Window Batons Resource

THINGS TO KNOW

 
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ADAPTOR

This type of baton hangs in front of the drapery, offering easy access to a guest in the room. Its construction utilizes a plastic stiffener and a connection with both the drapery and the master carrier, resulting in a reinforced draw.

 
 
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CLIP

This baton uses a small clip which attaches directly to the master carrier hanging behind the drape and therefore is often referred to as a hidden baton. Clip batons are not recommended for use with large treatments, as they are not as stable as batons with adaptors.

 
 
 
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MATERIALS

Batons come in three different types: fiberglass, acrylic, and decorative. Fiberglass batons are sturdier than acrylic and come in five color options (white, black, silver, brown, and gold) but may also be ordered in custom colors. Acrylic batons are clear and great for designs that limit detractors from the drapery. A fluted/textured option is available in acrylic, while decorative batons are made in wood or metal and come in various sizes.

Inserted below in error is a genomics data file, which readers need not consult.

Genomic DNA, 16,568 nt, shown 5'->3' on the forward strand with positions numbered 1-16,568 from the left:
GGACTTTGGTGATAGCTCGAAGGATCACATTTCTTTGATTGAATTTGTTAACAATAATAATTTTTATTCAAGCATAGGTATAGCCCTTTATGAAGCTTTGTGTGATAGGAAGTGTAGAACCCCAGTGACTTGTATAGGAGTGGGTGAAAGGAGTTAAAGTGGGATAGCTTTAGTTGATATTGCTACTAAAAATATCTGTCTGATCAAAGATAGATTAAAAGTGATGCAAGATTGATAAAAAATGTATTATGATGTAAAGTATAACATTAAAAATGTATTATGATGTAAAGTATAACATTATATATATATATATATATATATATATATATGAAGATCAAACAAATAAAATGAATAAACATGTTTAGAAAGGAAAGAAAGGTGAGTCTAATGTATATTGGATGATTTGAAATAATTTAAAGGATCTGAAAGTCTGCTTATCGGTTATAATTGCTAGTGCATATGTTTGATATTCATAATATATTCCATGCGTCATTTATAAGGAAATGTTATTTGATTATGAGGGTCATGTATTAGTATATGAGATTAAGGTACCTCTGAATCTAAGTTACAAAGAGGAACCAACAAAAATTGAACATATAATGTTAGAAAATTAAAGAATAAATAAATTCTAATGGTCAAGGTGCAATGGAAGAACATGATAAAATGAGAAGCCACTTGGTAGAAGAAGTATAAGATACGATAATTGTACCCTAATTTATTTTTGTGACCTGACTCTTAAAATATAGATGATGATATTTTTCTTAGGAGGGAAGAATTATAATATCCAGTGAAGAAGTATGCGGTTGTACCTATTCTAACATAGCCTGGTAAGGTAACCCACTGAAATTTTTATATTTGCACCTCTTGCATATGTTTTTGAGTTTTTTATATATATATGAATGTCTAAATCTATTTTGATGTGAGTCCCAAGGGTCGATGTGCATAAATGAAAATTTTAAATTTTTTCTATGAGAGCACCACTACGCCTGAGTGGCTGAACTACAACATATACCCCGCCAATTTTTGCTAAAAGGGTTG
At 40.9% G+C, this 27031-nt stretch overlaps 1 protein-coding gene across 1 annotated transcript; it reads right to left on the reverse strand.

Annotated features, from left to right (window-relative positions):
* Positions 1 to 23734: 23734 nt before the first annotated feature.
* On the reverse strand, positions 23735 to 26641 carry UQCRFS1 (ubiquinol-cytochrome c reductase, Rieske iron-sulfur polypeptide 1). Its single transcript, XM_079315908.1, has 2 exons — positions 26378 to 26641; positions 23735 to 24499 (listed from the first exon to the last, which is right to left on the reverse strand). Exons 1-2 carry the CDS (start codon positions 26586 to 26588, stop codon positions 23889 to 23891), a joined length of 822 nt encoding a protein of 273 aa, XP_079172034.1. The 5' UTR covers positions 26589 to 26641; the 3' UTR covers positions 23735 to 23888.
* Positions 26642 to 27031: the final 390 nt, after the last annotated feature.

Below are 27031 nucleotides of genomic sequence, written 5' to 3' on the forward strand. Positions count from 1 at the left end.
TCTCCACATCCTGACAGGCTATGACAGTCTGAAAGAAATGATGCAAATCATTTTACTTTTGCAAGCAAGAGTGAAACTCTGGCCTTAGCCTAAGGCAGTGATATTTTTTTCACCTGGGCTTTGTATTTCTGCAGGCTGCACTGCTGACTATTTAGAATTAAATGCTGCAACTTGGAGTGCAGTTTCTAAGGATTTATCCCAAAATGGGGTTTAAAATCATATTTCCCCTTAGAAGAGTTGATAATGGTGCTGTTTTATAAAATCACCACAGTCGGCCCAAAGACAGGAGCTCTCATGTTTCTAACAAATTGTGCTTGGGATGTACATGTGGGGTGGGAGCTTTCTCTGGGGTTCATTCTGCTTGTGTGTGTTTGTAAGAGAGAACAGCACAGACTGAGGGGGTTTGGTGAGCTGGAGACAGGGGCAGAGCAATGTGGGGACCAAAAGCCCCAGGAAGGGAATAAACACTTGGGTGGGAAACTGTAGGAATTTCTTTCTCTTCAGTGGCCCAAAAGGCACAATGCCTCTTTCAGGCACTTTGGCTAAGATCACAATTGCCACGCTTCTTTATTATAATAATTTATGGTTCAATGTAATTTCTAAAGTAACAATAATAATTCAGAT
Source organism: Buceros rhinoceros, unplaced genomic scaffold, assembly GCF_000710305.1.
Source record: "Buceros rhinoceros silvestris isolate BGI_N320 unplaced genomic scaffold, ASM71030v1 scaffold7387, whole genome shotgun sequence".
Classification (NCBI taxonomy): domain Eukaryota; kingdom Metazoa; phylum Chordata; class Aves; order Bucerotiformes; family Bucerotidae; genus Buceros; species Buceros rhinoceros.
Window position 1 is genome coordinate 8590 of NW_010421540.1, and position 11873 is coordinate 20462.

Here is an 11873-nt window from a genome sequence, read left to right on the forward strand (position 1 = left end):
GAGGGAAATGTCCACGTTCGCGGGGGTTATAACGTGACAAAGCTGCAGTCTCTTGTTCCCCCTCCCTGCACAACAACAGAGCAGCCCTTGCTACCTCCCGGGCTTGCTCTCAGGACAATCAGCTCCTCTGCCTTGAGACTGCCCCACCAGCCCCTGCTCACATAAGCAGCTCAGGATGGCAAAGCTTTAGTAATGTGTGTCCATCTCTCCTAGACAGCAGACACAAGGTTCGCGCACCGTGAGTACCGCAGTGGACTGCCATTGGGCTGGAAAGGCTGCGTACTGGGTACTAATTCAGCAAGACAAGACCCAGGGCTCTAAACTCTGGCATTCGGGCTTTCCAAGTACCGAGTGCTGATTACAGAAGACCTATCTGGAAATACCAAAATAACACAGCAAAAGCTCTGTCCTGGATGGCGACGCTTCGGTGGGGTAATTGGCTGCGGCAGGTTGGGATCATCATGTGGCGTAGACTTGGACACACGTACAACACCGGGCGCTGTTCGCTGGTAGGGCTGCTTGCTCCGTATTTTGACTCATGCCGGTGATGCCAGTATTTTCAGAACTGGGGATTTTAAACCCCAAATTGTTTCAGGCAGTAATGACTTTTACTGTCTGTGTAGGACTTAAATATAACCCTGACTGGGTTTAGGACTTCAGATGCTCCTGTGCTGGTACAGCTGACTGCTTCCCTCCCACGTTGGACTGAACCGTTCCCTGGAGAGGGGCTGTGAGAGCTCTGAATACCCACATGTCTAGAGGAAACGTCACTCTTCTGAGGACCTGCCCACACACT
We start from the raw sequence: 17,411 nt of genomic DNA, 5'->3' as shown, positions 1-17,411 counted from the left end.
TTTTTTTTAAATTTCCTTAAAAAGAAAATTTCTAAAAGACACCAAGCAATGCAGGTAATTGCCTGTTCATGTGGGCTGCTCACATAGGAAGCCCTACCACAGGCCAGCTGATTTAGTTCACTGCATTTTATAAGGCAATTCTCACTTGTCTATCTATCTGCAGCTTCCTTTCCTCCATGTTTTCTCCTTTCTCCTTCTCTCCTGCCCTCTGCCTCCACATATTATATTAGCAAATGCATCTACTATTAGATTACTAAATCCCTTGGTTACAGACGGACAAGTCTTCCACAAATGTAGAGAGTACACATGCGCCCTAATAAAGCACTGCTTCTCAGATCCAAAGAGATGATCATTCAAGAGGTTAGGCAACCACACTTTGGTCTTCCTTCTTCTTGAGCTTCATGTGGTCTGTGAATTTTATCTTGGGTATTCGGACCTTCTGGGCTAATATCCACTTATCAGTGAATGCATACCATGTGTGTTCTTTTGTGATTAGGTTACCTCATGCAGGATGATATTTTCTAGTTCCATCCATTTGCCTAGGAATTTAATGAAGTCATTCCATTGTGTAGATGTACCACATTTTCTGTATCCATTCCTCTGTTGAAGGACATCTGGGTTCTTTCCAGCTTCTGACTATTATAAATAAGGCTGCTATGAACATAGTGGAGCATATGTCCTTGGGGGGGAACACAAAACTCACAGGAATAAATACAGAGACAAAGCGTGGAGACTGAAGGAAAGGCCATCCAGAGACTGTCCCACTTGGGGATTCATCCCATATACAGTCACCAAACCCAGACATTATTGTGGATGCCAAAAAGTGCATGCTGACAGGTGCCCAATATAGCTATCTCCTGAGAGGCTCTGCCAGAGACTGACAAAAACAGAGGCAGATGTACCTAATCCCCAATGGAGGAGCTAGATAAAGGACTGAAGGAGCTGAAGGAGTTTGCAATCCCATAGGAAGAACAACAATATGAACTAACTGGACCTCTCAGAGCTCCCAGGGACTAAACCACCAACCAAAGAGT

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SIZE

Batons come in various lengths (36”, 48”, 60”, 72”, and 84”) but are always either 3/8” thick (fiberglass) or 1/2” thick (acrylic). Their length is determined by the mounting height of the drapery in a room and whether that room is ADA compliant. Typical batons are specified to hang 60” off the floor, while ADA batons should be no higher than 48” above the floor.

 
 
 
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ADA Standards

ADA standards specify that the reach may not exceed 48” off the floor and treatments may be controlled without having to grasp, pinch, or twist the wrist to operate. The most cost effective way to meet these standards is a baton with a looped end. Motorized drapery with a remote control is also an option to meet ADA standards.

 

MOTORIZED

Available in two different options: plug & play or direct wired. Motorized drapery is more expensive; yet is a great alternative for large treatments or ADA compliance, and works in conjunction with building automation systems.

 
 
 

CORD DRAWN

Another alternative with tall and wide treatments. It is recommended that all operable treatments wider than 15’ and taller than 12’ utilize assistance to operate. Cord drawn hardware utilizes a pulley system allowing for treatments to be drawn via pull cords. This is not an ADA compliant option.

 
Callie England